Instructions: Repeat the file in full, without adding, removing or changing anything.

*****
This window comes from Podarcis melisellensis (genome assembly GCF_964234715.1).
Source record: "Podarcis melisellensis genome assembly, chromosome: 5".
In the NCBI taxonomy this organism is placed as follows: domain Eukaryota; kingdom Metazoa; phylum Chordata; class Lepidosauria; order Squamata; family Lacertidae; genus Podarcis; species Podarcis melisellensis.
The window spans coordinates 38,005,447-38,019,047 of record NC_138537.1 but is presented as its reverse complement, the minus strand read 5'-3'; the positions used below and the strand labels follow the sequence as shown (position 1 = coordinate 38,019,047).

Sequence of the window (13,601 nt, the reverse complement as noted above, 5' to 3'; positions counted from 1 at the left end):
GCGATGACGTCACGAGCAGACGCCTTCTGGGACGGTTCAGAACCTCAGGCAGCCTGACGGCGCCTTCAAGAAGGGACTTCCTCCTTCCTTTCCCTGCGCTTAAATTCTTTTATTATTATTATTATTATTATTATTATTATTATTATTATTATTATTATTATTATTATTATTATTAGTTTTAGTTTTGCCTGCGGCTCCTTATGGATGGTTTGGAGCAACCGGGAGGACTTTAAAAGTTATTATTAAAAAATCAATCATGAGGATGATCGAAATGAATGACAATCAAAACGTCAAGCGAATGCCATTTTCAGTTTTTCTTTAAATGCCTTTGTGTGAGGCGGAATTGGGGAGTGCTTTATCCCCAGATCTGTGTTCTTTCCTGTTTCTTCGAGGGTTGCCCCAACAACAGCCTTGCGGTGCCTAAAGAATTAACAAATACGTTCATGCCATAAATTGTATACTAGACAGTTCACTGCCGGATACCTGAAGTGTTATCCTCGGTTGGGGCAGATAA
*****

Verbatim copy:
This window comes from Podarcis melisellensis (genome assembly GCF_964234715.1).
Source record: "Podarcis melisellensis genome assembly, chromosome: 5".
In the NCBI taxonomy this organism is placed as follows: domain Eukaryota; kingdom Metazoa; phylum Chordata; class Lepidosauria; order Squamata; family Lacertidae; genus Podarcis; species Podarcis melisellensis.
The window spans coordinates 38,005,447-38,019,047 of record NC_138537.1 but is presented as its reverse complement, the minus strand read 5'-3'; the positions used below and the strand labels follow the sequence as shown (position 1 = coordinate 38,019,047).

Sequence of the window (13,601 nt, the reverse complement as noted above, 5' to 3'; positions counted from 1 at the left end):
GCGATGACGTCACGAGCAGACGCCTTCTGGGACGGTTCAGAACCTCAGGCAGCCTGACGGCGCCTTCAAGAAGGGACTTCCTCCTTCCTTTCCCTGCGCTTAAATTCTTTTATTATTATTATTATTATTATTATTATTATTATTATTATTATTATTATTATTATTATTATTATTAGTTTTAGTTTTGCCTGCGGCTCCTTATGGATGGTTTGGAGCAACCGGGAGGACTTTAAAAGTTATTATTAAAAAATCAATCATGAGGATGATCGAAATGAATGACAATCAAAACGTCAAGCGAATGCCATTTTCAGTTTTTCTTTAAATGCCTTTGTGTGAGGCGGAATTGGGGAGTGCTTTATCCCCAGATCTGTGTTCTTTCCTGTTTCTTCGAGGGTTGCCCCAACAACAGCCTTGCGGTGCCTAAAGAATTAACAAATACGTTCATGCCATAAATTGTATACTAGACAGTTCACTGCCGGATACCTGAAGTGTTATCCTCGGTTGGGGCAGATAA